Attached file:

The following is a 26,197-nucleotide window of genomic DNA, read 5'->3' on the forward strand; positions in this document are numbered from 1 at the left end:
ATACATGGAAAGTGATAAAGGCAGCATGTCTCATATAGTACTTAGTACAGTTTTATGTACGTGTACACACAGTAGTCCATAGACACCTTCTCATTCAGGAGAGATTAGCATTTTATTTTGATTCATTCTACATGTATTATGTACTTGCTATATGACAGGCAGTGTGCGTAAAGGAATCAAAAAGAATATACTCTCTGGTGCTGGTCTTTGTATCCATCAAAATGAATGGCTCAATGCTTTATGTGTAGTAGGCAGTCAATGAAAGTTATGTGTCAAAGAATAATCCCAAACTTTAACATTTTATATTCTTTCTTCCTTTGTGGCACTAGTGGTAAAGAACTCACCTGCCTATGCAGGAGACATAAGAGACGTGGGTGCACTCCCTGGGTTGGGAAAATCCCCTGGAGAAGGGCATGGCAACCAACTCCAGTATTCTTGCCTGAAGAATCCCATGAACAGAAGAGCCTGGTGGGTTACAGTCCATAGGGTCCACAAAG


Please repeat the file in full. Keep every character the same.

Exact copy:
The following is a 26,197-nucleotide window of genomic DNA, read 5'->3' on the forward strand; positions in this document are numbered from 1 at the left end:
ATACATGGAAAGTGATAAAGGCAGCATGTCTCATATAGTACTTAGTACAGTTTTATGTACGTGTACACACAGTAGTCCATAGACACCTTCTCATTCAGGAGAGATTAGCATTTTATTTTGATTCATTCTACATGTATTATGTACTTGCTATATGACAGGCAGTGTGCGTAAAGGAATCAAAAAGAATATACTCTCTGGTGCTGGTCTTTGTATCCATCAAAATGAATGGCTCAATGCTTTATGTGTAGTAGGCAGTCAATGAAAGTTATGTGTCAAAGAATAATCCCAAACTTTAACATTTTATATTCTTTCTTCCTTTGTGGCACTAGTGGTAAAGAACTCACCTGCCTATGCAGGAGACATAAGAGACGTGGGTGCACTCCCTGGGTTGGGAAAATCCCCTGGAGAAGGGCATGGCAACCAACTCCAGTATTCTTGCCTGAAGAATCCCATGAACAGAAGAGCCTGGTGGGTTACAGTCCATAGGGTCCACAAAG